Nevertheless, Angela Rayner, Labour’s shadow education secretary, was undeterred from throwing out radical ideas – scrap Ofsted, give everyone free breakfast, max class sizes of 30 (including secondary schools), free university for all, bring back the education maintenance allowance, and tax private schools. Their practicality is to be sniffed at, but at least there’s heart in these ideas. The Conservatives, on the other hand, promised £4k per primary pupil (less than half of what a university student costs). That’s about it.

Which brings us to something missing in 2019. The enduring appeal of Dickens is that, in the end, the misery and grief at least lead somewhere heart-warming. In 2020, whoever wins the election would do well to pick a team that has, above all else, passion, empathy and a belief that money does more than get wasted in schools. Politics is the art of the possible. Let’s hope 2020 feels like that.

 

Laura McInerney is a contributing editor at Schools Week



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4 Comments

  1. Mark Watson

    I was there at the Festival of Education to watch you “grill” Lord Agnew – he made mincemeat out of you. So sad to see you try and revive the arguments that got destroyed then – as he explained in embarrassingly simple terms, if a school is throwing away large amounts of food that children leave on their plates, then it’s blindingly obvious that the portions being served are too large. As well as saving money it cuts down food waste and reduces environmental impact. I know it’s a cheap way to score points by referring to “scrimping on a few chips” but please try to do better.

  2. Nick von Behr

    Sorry Mark Watson, but please explain what you know about school catering before defending Agnew. We have too many bean counters in the top echelons of English education and outsourcing contracts has been a mixed blessing. Time for Boris to really tell us what kind of education our children have a right to, NOT based on his selective experience from Eton. Please not Classics for all!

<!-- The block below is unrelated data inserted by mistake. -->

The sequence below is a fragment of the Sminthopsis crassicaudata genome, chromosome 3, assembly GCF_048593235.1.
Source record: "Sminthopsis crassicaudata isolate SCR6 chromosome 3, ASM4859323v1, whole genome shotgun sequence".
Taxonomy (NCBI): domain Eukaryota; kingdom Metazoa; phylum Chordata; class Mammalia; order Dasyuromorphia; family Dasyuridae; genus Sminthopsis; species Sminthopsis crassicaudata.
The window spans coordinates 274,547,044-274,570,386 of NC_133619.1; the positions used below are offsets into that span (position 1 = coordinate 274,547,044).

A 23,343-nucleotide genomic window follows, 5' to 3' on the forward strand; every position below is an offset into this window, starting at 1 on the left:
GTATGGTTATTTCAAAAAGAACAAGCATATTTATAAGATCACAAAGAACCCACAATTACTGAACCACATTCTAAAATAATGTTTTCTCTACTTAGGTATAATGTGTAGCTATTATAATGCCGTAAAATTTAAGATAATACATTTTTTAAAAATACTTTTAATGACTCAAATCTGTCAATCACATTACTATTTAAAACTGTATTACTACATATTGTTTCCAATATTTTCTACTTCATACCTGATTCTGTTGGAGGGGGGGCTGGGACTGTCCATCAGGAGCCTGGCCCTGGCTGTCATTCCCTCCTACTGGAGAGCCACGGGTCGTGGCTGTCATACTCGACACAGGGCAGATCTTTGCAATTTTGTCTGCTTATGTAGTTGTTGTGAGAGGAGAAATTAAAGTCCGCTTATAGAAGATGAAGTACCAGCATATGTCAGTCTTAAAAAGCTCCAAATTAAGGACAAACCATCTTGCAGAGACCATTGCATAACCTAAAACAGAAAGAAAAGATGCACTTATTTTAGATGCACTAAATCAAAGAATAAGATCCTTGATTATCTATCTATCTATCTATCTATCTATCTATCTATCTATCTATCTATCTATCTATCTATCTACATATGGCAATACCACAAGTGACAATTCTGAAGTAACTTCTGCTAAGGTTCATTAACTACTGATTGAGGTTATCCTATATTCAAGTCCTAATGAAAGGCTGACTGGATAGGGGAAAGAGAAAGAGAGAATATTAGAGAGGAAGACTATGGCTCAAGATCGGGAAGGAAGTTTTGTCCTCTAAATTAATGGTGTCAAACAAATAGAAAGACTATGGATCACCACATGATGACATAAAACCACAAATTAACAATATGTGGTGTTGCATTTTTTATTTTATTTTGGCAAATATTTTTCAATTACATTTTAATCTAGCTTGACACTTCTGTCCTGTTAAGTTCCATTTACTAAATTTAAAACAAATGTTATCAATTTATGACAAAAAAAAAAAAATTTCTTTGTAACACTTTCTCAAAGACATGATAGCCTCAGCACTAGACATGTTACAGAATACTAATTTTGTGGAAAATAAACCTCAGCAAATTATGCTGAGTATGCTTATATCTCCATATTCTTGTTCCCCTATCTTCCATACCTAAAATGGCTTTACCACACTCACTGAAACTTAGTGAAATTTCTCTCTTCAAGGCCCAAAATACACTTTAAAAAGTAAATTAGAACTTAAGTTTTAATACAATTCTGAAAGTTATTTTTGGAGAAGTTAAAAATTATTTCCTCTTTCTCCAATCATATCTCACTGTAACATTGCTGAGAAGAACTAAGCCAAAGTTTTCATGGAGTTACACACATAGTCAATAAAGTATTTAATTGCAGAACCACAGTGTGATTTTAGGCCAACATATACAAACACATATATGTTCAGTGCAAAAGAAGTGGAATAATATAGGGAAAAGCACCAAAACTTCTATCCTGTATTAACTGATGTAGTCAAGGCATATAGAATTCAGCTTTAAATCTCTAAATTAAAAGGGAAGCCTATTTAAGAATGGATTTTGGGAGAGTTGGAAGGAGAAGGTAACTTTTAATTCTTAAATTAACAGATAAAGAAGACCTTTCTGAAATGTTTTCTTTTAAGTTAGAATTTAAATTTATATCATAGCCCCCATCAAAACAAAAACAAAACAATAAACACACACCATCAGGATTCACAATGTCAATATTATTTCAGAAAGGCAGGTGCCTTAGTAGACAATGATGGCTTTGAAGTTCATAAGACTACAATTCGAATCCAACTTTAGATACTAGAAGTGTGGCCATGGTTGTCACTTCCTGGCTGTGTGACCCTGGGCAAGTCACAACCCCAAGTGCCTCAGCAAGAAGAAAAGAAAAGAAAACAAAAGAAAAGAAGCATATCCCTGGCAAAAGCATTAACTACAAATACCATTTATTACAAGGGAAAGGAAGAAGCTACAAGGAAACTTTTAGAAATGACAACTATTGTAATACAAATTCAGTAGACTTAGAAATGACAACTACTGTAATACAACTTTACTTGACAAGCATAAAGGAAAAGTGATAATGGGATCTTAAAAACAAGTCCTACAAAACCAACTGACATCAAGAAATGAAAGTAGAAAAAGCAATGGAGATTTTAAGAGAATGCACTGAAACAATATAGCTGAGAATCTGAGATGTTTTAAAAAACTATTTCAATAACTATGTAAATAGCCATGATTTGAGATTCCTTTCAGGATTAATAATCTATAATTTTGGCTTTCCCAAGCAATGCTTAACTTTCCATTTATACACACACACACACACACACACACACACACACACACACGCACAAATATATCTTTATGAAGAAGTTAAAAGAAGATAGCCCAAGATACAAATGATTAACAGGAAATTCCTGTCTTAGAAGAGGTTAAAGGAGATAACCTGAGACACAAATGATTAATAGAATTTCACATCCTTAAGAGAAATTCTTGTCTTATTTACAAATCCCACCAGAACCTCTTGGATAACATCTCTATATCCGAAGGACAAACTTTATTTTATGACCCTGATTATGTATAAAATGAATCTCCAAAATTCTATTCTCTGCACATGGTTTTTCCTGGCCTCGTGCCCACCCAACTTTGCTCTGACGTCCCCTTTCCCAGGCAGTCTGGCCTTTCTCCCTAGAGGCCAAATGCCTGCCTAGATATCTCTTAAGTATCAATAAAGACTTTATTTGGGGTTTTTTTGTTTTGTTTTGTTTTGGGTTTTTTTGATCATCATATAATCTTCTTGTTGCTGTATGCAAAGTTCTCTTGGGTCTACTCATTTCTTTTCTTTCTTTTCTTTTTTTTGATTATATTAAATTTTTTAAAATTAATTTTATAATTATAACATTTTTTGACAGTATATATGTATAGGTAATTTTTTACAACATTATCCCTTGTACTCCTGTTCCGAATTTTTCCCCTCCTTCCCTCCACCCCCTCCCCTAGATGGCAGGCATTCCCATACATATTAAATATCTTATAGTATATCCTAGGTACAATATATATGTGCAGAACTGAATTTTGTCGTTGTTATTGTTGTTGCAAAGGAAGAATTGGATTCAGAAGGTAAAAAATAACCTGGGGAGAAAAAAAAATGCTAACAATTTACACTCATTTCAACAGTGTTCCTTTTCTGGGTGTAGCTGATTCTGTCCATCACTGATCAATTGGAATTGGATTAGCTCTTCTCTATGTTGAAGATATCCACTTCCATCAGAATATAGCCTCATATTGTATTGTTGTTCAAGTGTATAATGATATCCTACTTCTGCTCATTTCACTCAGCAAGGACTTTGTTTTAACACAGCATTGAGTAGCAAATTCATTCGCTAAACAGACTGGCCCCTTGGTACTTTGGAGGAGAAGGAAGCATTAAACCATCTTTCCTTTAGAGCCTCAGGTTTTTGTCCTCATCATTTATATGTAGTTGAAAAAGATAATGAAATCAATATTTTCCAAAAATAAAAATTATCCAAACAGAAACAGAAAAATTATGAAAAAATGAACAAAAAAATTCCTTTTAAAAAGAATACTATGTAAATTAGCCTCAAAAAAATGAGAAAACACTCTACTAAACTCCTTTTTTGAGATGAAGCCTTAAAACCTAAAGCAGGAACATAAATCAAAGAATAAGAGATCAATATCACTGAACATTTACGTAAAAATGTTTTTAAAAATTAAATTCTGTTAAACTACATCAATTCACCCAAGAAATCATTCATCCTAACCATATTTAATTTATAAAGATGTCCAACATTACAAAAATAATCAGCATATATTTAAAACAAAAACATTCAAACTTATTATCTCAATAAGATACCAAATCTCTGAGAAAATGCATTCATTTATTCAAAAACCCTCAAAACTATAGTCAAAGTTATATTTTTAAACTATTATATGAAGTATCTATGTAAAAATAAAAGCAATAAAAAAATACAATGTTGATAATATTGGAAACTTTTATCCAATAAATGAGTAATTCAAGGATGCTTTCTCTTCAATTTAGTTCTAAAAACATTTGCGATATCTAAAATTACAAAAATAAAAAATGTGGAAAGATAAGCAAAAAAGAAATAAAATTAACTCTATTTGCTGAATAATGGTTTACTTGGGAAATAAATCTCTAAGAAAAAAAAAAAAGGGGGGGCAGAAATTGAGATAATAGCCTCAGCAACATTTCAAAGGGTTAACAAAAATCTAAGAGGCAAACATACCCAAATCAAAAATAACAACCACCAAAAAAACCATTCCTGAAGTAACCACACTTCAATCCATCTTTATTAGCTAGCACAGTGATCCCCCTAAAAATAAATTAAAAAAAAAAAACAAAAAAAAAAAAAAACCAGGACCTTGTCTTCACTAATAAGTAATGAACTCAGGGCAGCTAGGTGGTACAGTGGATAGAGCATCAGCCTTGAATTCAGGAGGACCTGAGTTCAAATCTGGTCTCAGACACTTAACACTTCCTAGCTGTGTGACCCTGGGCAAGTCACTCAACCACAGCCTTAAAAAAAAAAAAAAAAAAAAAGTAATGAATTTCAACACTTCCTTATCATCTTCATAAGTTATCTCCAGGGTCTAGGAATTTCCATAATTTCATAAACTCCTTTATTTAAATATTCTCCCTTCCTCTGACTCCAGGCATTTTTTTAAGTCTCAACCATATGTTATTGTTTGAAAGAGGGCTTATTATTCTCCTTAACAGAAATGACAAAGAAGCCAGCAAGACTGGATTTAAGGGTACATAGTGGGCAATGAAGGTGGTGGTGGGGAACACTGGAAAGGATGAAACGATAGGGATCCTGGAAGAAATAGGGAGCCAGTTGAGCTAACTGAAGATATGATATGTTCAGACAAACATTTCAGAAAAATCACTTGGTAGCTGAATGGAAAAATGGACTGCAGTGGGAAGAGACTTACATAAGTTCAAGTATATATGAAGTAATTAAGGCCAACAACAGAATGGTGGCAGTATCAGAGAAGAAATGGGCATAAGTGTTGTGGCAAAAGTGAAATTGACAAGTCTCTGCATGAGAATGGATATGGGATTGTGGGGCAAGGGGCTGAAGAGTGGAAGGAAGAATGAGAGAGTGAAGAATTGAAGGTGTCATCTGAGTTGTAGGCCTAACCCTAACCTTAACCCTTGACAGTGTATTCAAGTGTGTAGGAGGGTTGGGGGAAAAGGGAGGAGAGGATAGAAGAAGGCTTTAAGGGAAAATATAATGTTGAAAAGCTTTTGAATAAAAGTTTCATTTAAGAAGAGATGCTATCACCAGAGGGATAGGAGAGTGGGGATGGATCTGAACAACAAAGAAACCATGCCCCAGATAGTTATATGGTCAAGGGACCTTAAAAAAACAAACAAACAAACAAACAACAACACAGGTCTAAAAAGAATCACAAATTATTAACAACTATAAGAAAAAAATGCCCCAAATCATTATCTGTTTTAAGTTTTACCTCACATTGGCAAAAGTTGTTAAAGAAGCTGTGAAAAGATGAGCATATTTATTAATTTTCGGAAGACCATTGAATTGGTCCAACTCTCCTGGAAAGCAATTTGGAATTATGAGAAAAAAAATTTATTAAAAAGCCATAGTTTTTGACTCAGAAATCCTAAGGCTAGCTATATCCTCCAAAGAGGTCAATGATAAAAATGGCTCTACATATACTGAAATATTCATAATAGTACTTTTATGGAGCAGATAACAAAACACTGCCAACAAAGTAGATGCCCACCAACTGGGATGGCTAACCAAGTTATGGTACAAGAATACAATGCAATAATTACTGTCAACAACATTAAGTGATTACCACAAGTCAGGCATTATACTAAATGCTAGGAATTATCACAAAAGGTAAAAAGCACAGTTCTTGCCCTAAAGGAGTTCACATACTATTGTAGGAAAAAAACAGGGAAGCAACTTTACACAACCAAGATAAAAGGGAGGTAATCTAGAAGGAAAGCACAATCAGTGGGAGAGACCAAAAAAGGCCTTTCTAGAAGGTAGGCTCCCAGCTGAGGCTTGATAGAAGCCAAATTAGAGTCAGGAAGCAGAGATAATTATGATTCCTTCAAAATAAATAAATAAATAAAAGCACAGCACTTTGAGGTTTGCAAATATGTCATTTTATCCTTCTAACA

• Mark Watson

      I really don’t think you need any experience in catering to understand the point I made, so I’ll repeat it again in a different way to see if it works.

      If a large amount of food is being thrown away because the children aren’t eating it then it’s rather obvious that too much food is being cooked. If a large amount of food is being thrown away because children are leaving it on their plate then it’s rather obvious that that too much of that food is being put on the plate.

      This isn’t saying that catering outsourcing is working well, or badly. It’s not saying the food is good enough, or not. It’s just that I was there at the Festival of Education when Laura McInerney threw out the glib “cutting lunch portions” line for a cheap point and Agnew responded with a mature, measured and sensible riposte that resulted in an embarrassed withdrawal.

      I also wish we’d get away from the whole class war chip-on-shoulder thing. It would be wrong and entirely indefensible if Angela Rayner’s views were dismissed because she was came from a poverty-stricken council-estate and left school pregnant at 16. And yet referring to people as Eton educated toffs and dismissing the validity of their position as a result of that seems to be entirely acceptable. Angela Rayner’s views and Boris’ views, as well as anyone else’s, should be considered on their merits NOT through the prism of what anyone thinks of their personal background.